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Hmm.

I’m never quite sure about camellias. On the one hand, when they look like this, they’re fabulous.

camellia1

But they all too often look like this.

camellia2

This is classic frost damage: something to which camellias, or some varieties at least, are particularly prone. You don’t need much: this one is in what I call the chicken garden I look after just down the road from me in south Somerset, where we have only very mild frosts – in fact I didn’t even notice the one that caused this damage.

It ruins the display completely: not just browning the petals but throwing them to the floor like a lot of used tissue papers. The odd thing is that another pink variety next door, with larger flowers, came through all but unscathed. So it’s clearly something to which some types are more prone than others.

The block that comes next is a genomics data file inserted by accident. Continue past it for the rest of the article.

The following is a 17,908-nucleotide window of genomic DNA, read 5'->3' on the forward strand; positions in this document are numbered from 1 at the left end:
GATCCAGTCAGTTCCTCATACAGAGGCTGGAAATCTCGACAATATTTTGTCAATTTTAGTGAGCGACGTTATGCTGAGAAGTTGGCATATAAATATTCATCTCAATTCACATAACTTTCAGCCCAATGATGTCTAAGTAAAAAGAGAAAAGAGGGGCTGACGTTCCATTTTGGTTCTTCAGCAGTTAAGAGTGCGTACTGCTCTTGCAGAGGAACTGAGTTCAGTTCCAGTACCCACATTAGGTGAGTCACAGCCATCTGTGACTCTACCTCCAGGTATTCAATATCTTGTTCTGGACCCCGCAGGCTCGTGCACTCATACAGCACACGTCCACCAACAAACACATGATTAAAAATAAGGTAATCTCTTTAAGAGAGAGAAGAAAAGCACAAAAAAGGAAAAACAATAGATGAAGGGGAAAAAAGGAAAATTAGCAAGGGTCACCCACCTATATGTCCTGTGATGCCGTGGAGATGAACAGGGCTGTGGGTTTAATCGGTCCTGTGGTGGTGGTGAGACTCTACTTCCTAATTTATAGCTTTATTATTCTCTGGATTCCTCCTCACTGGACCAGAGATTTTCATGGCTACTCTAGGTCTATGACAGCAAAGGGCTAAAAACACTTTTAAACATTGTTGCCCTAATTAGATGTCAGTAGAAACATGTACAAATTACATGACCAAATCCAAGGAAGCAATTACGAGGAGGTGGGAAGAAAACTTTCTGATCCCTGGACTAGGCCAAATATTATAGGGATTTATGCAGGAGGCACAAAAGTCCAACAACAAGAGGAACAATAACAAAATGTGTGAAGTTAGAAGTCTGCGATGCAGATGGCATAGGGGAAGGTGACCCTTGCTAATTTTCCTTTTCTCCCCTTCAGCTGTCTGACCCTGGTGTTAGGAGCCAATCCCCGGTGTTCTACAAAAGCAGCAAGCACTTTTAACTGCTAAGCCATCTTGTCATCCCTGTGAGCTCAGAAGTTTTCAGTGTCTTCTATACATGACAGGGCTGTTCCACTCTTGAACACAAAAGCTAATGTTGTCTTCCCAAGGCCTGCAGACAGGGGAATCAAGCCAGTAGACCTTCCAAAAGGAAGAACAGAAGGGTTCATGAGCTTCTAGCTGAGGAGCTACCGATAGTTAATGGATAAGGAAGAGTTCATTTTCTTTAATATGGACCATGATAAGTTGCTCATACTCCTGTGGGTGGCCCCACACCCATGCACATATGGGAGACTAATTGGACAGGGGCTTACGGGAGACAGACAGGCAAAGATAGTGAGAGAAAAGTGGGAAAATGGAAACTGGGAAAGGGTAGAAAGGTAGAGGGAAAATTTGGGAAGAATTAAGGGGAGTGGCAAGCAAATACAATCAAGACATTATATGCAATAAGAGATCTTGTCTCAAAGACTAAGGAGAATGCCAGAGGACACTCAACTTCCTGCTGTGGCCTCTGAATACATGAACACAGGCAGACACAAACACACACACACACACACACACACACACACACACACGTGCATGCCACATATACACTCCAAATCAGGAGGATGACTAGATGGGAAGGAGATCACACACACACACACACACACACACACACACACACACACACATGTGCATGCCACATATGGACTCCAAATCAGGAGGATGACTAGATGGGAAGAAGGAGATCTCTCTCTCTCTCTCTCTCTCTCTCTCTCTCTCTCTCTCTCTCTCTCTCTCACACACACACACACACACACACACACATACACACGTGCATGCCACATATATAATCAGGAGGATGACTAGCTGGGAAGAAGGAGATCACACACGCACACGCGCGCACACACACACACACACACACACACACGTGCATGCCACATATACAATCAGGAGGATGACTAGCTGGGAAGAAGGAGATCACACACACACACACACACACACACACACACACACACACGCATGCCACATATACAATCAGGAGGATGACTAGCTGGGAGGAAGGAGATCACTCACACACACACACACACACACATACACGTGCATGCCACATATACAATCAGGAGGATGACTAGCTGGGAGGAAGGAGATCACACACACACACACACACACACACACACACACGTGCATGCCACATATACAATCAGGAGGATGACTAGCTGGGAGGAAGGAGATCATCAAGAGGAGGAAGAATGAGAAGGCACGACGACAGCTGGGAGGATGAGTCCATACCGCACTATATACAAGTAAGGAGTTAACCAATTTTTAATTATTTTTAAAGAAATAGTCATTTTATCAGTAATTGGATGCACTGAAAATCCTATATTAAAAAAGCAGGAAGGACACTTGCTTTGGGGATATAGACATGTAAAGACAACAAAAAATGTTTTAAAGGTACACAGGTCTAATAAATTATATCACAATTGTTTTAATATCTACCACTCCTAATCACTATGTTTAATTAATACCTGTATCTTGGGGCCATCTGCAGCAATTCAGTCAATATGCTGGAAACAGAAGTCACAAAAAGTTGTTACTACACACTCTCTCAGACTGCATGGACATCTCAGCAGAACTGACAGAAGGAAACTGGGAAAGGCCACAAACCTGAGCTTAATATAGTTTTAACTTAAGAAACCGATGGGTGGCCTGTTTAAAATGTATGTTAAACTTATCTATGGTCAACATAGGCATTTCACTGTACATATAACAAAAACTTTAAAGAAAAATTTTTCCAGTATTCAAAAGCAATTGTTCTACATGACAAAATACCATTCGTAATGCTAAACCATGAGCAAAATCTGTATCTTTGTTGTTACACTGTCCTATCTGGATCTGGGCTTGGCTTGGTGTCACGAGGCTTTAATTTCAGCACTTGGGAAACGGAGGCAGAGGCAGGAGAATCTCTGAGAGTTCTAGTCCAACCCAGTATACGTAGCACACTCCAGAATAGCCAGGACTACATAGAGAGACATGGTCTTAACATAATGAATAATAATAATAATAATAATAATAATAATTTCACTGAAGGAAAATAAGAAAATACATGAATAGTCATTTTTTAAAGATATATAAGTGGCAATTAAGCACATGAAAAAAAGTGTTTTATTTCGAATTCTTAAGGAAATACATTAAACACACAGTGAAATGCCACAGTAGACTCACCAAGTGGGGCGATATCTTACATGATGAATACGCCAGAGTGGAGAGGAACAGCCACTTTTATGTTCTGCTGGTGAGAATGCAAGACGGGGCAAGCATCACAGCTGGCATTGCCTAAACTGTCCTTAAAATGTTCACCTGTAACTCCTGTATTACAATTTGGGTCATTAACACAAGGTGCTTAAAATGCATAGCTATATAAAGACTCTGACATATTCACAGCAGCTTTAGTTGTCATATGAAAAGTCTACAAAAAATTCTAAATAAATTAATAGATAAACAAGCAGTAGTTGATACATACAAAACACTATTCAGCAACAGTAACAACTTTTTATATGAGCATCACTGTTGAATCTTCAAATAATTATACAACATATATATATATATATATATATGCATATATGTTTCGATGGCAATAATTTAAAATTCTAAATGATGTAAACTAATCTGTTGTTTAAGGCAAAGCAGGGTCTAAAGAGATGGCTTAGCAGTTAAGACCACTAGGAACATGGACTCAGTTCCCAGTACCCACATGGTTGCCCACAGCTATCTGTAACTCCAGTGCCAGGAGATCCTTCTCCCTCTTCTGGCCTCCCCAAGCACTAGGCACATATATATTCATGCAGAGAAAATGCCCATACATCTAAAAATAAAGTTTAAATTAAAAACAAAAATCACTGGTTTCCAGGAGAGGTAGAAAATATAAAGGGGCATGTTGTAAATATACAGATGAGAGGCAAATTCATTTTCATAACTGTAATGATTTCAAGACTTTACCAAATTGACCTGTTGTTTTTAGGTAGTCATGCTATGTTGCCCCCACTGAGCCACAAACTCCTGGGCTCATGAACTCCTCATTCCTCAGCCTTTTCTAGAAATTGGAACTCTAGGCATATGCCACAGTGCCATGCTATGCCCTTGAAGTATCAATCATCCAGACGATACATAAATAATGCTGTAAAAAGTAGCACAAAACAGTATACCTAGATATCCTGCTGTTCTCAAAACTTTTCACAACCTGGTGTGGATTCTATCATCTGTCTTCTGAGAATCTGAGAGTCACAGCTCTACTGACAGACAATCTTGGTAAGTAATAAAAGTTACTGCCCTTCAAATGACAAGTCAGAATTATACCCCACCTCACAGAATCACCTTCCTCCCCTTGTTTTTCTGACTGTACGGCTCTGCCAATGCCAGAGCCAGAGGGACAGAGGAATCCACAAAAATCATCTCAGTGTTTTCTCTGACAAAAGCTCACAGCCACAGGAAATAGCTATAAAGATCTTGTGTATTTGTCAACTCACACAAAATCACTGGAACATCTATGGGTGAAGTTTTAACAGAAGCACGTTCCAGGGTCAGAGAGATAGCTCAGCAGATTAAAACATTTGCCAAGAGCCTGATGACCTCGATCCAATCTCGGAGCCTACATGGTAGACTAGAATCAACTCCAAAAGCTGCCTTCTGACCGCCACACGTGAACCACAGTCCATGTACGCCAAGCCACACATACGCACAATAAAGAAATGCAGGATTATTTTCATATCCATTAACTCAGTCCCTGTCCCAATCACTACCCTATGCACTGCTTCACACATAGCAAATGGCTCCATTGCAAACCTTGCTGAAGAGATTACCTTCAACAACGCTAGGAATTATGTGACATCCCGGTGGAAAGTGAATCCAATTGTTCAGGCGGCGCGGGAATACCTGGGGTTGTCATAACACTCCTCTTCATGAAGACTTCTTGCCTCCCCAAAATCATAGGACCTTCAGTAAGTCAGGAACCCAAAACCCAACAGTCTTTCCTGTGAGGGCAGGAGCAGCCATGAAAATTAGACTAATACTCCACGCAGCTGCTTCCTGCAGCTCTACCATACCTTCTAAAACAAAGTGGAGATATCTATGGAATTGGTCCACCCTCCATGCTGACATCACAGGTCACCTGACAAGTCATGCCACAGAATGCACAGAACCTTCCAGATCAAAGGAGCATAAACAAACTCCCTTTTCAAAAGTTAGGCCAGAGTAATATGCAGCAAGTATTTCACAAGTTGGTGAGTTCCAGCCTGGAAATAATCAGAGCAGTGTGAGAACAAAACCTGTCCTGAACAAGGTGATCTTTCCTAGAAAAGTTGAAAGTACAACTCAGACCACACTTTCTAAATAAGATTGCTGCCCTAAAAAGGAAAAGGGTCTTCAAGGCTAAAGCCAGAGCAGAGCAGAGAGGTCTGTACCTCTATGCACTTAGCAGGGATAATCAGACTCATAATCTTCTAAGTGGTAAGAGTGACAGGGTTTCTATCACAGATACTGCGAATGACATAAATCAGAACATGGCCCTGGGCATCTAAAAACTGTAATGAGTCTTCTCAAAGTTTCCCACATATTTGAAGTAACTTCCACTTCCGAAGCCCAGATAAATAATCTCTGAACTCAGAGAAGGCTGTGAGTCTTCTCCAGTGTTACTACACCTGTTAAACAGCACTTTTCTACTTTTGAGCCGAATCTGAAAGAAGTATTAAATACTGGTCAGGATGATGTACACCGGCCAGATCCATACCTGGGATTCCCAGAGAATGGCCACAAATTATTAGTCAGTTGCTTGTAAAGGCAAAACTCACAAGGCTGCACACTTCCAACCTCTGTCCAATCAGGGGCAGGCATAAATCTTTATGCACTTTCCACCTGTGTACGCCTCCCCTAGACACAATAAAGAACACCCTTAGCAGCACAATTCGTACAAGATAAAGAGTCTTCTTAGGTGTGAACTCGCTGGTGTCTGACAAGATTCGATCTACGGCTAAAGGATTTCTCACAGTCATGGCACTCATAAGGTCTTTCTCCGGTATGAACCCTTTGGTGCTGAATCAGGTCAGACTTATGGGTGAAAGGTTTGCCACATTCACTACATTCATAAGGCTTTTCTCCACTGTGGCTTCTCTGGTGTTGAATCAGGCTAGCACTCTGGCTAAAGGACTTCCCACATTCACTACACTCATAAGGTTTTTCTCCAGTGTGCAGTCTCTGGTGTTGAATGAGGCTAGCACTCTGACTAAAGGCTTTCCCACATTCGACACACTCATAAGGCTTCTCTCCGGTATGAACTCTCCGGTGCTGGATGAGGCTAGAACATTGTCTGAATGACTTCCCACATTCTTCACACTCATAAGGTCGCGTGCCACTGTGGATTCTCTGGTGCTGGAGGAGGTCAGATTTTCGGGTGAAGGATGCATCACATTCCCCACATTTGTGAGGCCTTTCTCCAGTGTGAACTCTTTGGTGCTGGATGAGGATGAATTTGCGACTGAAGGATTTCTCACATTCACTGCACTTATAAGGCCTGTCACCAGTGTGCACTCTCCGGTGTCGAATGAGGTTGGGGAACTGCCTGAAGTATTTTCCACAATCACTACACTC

camellia3

This one came with the garden so nobody quite knows what kind it is. Shame, or I would have been able to warn everyone off it. It’s small-flowered and a rather saccharine shade of pink: not my favourite.

As you’ve no doubt gathered by now, this is a plant I find hard to love. But nonetheless I have been assiduously dead-heading the worst offenders and take off a bucketful of browning pink petals every time I visit, in a (largely vain) attempt to keep it looking moderately acceptable for a day or two at least. I shall be roundly glad when it’s finally finished.

I am very gently trying to persuade the owner that its display is so liable to tarnish and never quite look what it should that it should become an ex-camellia in fairly short order. She’s quite in favour of a quick and humane end to the misery but I’m not so sure her mother is. Oh dear: I fear we’re stuck with damp brown used tissues for some time to come.

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